We discuss Un-Willing: An Inquiry into the Rise of Will’s Power and an Attempt to Undo It (2014) with the author, covering Socrates, Augustine, Aquinas, Heidegger, Nietzsche, Sartre, compatibilism, the neurologists’ critque of free will, and more.
Eva Brann (from our Heraclitus episode) returns to talk with us about her 2014 book, Un-Willing: An Inquiry into the Rise of Will’s Power and an Attempt to Undo It, which gives an intellectual history of the notion of will and diagnoses a the current pernicious effect of the concept in our philosophy and culture.
For this post, I give you some theme music by a very talented musician named Sumner McKane. I chose this nice little tune not for the music itself (deserving though it may be), but for its title: “The Winter I Got Louder than Bombs and Standing on a Beach.” I’m going to assume this title […]
In a recent post I recommended the “Philosophy for Theologians” podcast for more information about Hume on miracles. I’ve now listened to their first several episodes and can give a more comprehensive (both in the sense of covering more of there work and in the sense that I better understand their point) evaluation. First, this […]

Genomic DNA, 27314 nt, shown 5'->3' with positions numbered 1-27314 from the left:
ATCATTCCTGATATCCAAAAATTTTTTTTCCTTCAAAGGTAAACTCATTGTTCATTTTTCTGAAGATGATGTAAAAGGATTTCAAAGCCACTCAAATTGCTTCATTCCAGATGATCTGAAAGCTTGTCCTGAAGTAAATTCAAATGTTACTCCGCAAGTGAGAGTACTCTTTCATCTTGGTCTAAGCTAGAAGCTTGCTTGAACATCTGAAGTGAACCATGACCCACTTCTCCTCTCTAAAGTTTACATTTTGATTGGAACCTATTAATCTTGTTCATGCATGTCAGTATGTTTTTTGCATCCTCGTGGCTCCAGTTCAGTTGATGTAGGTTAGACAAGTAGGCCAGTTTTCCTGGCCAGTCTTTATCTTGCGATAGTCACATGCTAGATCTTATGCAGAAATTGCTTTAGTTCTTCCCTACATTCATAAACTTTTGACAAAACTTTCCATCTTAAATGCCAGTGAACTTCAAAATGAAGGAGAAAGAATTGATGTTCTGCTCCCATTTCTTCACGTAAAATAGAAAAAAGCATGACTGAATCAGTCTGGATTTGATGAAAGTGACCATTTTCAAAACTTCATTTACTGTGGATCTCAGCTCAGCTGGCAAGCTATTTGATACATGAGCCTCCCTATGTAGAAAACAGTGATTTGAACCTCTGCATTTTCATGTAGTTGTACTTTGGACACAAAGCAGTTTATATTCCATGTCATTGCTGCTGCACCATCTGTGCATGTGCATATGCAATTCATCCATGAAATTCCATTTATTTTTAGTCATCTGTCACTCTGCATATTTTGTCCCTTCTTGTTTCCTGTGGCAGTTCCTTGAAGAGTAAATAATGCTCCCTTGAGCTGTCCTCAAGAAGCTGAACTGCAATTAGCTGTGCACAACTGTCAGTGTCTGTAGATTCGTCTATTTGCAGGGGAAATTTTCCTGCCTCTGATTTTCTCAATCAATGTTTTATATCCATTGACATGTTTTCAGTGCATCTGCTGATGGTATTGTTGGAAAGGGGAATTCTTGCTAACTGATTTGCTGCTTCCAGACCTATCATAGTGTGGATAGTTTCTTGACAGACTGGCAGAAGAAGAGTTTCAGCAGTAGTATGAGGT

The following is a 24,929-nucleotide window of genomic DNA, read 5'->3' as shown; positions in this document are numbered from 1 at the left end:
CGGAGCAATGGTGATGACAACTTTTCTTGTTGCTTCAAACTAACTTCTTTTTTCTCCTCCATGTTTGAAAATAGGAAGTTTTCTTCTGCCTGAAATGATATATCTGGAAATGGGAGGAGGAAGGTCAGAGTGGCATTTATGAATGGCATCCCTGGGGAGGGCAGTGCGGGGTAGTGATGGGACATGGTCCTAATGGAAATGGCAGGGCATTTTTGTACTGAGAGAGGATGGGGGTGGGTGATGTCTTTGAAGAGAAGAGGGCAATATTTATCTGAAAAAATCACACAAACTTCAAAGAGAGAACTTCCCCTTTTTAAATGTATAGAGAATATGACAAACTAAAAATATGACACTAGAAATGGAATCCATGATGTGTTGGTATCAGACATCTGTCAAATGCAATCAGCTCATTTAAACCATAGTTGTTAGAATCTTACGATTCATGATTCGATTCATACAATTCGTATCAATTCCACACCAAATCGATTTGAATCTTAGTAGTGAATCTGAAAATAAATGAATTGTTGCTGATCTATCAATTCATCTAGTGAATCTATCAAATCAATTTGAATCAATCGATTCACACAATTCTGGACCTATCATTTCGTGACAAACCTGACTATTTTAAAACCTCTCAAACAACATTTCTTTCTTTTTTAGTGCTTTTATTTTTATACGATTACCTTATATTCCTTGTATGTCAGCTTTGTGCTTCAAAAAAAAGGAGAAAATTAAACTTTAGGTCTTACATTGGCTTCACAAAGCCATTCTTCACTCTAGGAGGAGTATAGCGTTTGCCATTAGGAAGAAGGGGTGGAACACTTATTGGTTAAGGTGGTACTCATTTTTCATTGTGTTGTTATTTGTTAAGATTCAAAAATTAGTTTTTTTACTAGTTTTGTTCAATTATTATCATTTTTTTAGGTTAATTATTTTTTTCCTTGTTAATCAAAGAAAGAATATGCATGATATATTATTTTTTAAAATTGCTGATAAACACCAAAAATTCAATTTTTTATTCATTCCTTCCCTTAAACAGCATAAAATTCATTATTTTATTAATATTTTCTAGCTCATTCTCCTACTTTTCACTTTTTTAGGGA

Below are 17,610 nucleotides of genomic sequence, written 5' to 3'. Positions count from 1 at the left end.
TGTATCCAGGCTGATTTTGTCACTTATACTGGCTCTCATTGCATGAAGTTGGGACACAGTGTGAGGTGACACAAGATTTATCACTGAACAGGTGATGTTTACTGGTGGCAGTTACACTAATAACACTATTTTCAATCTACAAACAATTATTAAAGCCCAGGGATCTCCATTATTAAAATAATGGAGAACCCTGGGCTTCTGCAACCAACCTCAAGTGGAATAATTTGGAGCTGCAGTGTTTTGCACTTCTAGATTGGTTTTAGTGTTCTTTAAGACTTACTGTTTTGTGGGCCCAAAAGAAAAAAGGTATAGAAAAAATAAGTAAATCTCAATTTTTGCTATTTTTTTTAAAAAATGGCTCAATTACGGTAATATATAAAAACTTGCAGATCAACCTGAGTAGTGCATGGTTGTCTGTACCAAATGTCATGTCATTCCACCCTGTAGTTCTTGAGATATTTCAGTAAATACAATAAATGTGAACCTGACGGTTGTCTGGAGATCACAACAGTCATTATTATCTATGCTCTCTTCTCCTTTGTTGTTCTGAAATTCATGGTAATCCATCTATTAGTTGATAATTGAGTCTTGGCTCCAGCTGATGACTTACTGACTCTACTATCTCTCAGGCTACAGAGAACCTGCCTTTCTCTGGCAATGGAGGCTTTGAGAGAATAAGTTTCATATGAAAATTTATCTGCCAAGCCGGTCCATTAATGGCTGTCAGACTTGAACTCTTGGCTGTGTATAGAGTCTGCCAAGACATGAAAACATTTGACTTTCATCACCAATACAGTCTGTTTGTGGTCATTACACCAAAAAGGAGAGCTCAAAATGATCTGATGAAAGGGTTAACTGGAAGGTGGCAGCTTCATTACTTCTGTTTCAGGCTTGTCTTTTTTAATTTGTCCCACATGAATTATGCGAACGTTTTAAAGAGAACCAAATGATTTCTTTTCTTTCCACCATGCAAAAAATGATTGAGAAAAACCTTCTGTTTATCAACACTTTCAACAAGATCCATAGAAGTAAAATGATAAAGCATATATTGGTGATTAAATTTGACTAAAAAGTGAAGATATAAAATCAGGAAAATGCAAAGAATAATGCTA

[Editor’s Note: I’ve evidently had mixed luck in getting our podcasts guests to join in our blogging (Azzurra, Josh, and Sabrina, this means you!), but Robert here is has been eager to join in. You can read much more of him at outsideofeden.com. -ML] If you find working your way through the Summa Theologica or […]
On many episodes we’ve mentioned in passing, or given some author’s criticism of, the classic arguments for the existence of God: -The ontological argument, whereby some quality of the idea of God itself is supposed to necessitate that such a being exists. The most famous versions are by Descartes and St. Anselm. -The cosmological argument, […]
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